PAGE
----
“I know that the Welsh Liberal Democrats will be safe in Jane’s hands. I know she has the skills, drive and energy as we look to rebuild this great party.”
Impact of Brexit on Wales discussed
PARLIAMENTARY questions last Thursday (Oct 26) were not easy for Secretary of State for Exiting the EU David Davis.
Nailed to the spot about pronouncements he had made to a committee of MPs the previous day which had rapidly been contradicted by the Prime Minister, he managed to combine apparent certainty that there was no tension between his position and government policy (whatever that turns out to be) with an unwillingness to acknowledge that anyone could conceivably be concerned about Parliamentary sovereignty being bypassed by the refusal to give it a vote on Brexit’s terms.
For those who backed Brexit on the principle that parliamentary sovereignty and the ability of the House of Commons to make and scrutinise legislation was of paramount importance, it was uncomfortable listening.
Bluster and bloody-mindedness, it is rapidly turning out, are no substitute for the ability to master a brief, understand it, express it, and stick to it.
In fact, the position was rendered even worse by statements made by the Ministers of State in Mr Davis’ own department the previous day that they had not even bothered to read, let alone understand, briefing papers prepared for them by their own civil servants on the potential impact of leaving the EU. You might suppose that ignorance is bliss and, if it is, the Minister wished to share its blessings widely by refusing others the opportunity to examine that of which they remain willfully – and, no doubt ecstatically, ignorant.
After being offered sympathy by Labour’s shadow Brexit minister Sir Kier Starmer for the difficulties in which he found himself, Mr Davis was successively hit by a series of exasperated questions – some from his own colleagues – to which he offered increasingly snappy and impatient answers.
Plaid Cymru’s Jonathan Edwards, who has the misfortune of seeming to be more familiar with Mr Davis’ brief than Mr Davis does himself and doomed to try to educate pork as a result, attempted to get a straight answer on whether or not the UK Government would seek endorsements for the Brexit deal – if any – from devolved administrations.
Jonathan Edwards reminded MPs that national and regional Parliaments within EU member states will all be consulted on the final withdrawal deal and that six months have been allocated for that process.
Mr Edwards asked Brexit Secretary David Davis that ‘in order to ensure that the future relationship works for every part of the British state’ did he agree that ‘the formal endorsement of the National Assembly for Wales, the Scottish Parliament and the Northern Ireland Assembly should be sought before any final deal is reached—or is it going to be a case of “Westminster knows best”?’
In response, Mr Davis again failed to guarantee Wales a voice in the deal, stating ‘this is a treaty for the United Kingdom’.
Bearing in mind the continued absence of any commitment to discuss with ministers within the devolved administration on any substantive points, it seems that the UK Government is increasingly determined to go its own way and drag the other nations of the UK along behind it.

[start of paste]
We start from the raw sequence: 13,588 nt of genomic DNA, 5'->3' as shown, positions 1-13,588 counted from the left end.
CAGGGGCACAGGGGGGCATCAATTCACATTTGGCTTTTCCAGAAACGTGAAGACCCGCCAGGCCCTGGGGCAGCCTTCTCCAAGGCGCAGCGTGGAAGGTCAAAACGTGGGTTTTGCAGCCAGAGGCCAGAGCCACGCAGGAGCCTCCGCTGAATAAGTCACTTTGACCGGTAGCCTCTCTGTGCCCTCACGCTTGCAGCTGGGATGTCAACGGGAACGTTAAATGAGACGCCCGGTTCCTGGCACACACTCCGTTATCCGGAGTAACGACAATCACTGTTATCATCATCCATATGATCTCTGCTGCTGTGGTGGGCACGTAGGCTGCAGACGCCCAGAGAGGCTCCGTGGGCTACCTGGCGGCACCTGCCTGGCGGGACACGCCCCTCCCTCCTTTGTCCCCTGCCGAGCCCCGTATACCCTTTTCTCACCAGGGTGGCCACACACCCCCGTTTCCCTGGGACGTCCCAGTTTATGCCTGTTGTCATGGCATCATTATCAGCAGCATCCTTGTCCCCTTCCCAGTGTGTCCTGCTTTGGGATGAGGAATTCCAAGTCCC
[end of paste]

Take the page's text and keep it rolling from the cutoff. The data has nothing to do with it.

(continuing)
Speaking after Mr Davis’ shambolic and ill-tempered performance, Jonathan Edwards said: “As I and my Plaid Cymru colleagues have said before: the British Government is using the Brexit process as a means of re-centralising power in Westminster, rolling back the progress we have made towards self-government in order to reinstate Westminster-rule.
“In his answer to me this week the Brexit Secretary once again fails to guarantee our democratically elected representatives in the Welsh Parliament a formal role in influencing the deal with the European Union. This is particularly concerning when we consider the profound economic differences between Wales and England.
“The position of the British Government is even more insulting when we consider that devolved governments within the other EU member states will have an opportunity to influence and effectively veto the deal. The British government needs to say why it refuses to afford the same right to the devolved governments here.”
However, on Monday (Oct 30) the UK Government made an effort to – at least partly – assuage those concerns.
First Minister Carwyn Jones met with Theresa May in Downing Street in an attempt to at least break down the conflict between the Senedd and Westminster on how a way forward might be found in relation to what Mr Jones had previously described as ‘a constitutional crisis’.
Speaking to BBC Wales after the meeting, Mr Jones said: “Progress is now being made in making sure there is agreement as to the way forward, not imposition. But that progress needs to continue. We’re not in a position yet to support the bill.
“The bill needs to change so the warm words that we hear are reflected on the face of the bill, and that means making sure that powers meant to come to Wales do come to Wales.”
Secretary of State for Wales Alun Cairns said: “I’m optimistic that the Welsh government will be able to respond to the new powers that they’ll get, but also that we’ll have a common framework around the UK that will work for business and for stakeholders and for investors.”
A No 10 spokesperson said Mrs May and Mr Jones ‘spoke about constructive dialogue at the recent Joint Ministerial Committee and the progress made on working together to establish principles on common frameworks’.